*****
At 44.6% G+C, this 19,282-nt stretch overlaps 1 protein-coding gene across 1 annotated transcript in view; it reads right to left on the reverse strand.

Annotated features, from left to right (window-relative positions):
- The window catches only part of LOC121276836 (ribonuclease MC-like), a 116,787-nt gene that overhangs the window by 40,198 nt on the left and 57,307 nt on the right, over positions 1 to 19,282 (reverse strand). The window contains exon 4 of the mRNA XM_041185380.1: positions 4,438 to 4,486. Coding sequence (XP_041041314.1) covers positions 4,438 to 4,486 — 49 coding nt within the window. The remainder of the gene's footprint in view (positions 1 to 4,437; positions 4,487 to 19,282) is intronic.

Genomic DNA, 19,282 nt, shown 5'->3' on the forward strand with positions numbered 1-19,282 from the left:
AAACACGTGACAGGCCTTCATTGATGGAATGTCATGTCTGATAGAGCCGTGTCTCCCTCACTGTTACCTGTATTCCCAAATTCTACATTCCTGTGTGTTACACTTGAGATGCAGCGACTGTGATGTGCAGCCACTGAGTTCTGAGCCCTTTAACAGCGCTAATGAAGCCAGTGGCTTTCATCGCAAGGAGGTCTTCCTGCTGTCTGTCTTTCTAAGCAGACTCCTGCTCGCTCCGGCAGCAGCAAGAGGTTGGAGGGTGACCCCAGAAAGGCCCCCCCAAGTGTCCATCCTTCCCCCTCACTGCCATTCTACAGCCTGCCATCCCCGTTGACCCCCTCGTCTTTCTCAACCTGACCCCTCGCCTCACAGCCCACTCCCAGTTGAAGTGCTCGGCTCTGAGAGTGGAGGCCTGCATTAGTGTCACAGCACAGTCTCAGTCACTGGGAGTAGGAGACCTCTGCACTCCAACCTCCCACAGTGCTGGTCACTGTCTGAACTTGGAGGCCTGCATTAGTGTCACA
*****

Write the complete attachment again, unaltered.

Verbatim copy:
At 44.6% G+C, this 19,282-nt stretch overlaps 1 protein-coding gene across 1 annotated transcript in view; it reads right to left on the reverse strand.

Annotated features, from left to right (window-relative positions):
- The window catches only part of LOC121276836 (ribonuclease MC-like), a 116,787-nt gene that overhangs the window by 40,198 nt on the left and 57,307 nt on the right, over positions 1 to 19,282 (reverse strand). The window contains exon 4 of the mRNA XM_041185380.1: positions 4,438 to 4,486. Coding sequence (XP_041041314.1) covers positions 4,438 to 4,486 — 49 coding nt within the window. The remainder of the gene's footprint in view (positions 1 to 4,437; positions 4,487 to 19,282) is intronic.

Genomic DNA, 19,282 nt, shown 5'->3' on the forward strand with positions numbered 1-19,282 from the left:
AAACACGTGACAGGCCTTCATTGATGGAATGTCATGTCTGATAGAGCCGTGTCTCCCTCACTGTTACCTGTATTCCCAAATTCTACATTCCTGTGTGTTACACTTGAGATGCAGCGACTGTGATGTGCAGCCACTGAGTTCTGAGCCCTTTAACAGCGCTAATGAAGCCAGTGGCTTTCATCGCAAGGAGGTCTTCCTGCTGTCTGTCTTTCTAAGCAGACTCCTGCTCGCTCCGGCAGCAGCAAGAGGTTGGAGGGTGACCCCAGAAAGGCCCCCCCAAGTGTCCATCCTTCCCCCTCACTGCCATTCTACAGCCTGCCATCCCCGTTGACCCCCTCGTCTTTCTCAACCTGACCCCTCGCCTCACAGCCCACTCCCAGTTGAAGTGCTCGGCTCTGAGAGTGGAGGCCTGCATTAGTGTCACAGCACAGTCTCAGTCACTGGGAGTAGGAGACCTCTGCACTCCAACCTCCCACAGTGCTGGTCACTGTCTGAACTTGGAGGCCTGCATTAGTGTCACA